This course builds on skills students gain in GDES-220 Digital & Emerging Media Design I.
Class meetings will be a mix of demonstrations, discussion, critiques, and studio working sessions. There will be extensive self-scheduled project work outside of the classroom. The class schedule and assignments are provisional and subject to change.
Contact and office hours
An office hours schedule is published elsewhere on my site. The best way to reach me outside of office hours is through email (email@example.com). Please allow one weekday for an email response. It is department policy not to do critiques over email.
Projects and grading
The portfolio is not a graded project. Th graphic design program asks that all graphic design majors have an online portfolio by the conclusion of this class.
Expect quizzes on any reading material at any time; if you do the reading, you should do well on the quizzes. Participation modifies grade as necessary. These percentages will change if assignments and schedules change.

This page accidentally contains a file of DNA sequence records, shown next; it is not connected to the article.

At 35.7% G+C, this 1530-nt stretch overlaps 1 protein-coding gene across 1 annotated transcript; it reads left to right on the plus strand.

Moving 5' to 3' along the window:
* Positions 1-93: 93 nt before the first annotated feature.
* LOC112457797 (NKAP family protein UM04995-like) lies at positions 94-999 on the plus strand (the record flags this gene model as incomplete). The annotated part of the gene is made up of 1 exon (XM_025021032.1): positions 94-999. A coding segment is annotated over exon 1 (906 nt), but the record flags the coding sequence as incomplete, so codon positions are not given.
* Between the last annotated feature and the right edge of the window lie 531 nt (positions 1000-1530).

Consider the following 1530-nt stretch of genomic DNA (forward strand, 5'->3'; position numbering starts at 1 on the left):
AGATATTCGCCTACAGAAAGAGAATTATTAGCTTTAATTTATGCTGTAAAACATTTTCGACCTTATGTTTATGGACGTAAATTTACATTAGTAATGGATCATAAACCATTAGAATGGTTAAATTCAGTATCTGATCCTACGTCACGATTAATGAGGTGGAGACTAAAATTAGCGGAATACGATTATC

Tools and sources
There is one required textbook (on reserve in the library).
Norman, Donald A. The Design of Everyday Things. New York, N.Y.: Basic Books, 2013. ISBN-13: 978-0465067107. (Please obtain the 2013 edition, not the 1988/2002 ones.)
See a compilation of reference material on the separate Resources for IxD students site.
The AU Library provides access to Lynda.com online tutorials, which are especially useful for technical topics.
On reserve in the library:
Brown, Dan M. Communicating Design: Developing Web Site Documentation for Design and Planning. Berkeley, Calif.: New Riders P., 2011.
Walter, Aaron. Designing for Emotion. New York, N.Y.: A Book Apart, 2011. (Available in print and as an ebook.)
Required software + tools
- Access to Safari (preferably a current build)
- HTML editing software
- Prototyping and graphics software
- Paper or sketchbook
- Tracing paper pad
- Pen, pencil, and markers
- Thumb drive, portable hard drive, or laptop (Google Drive and Dropbox accounts will not suffice)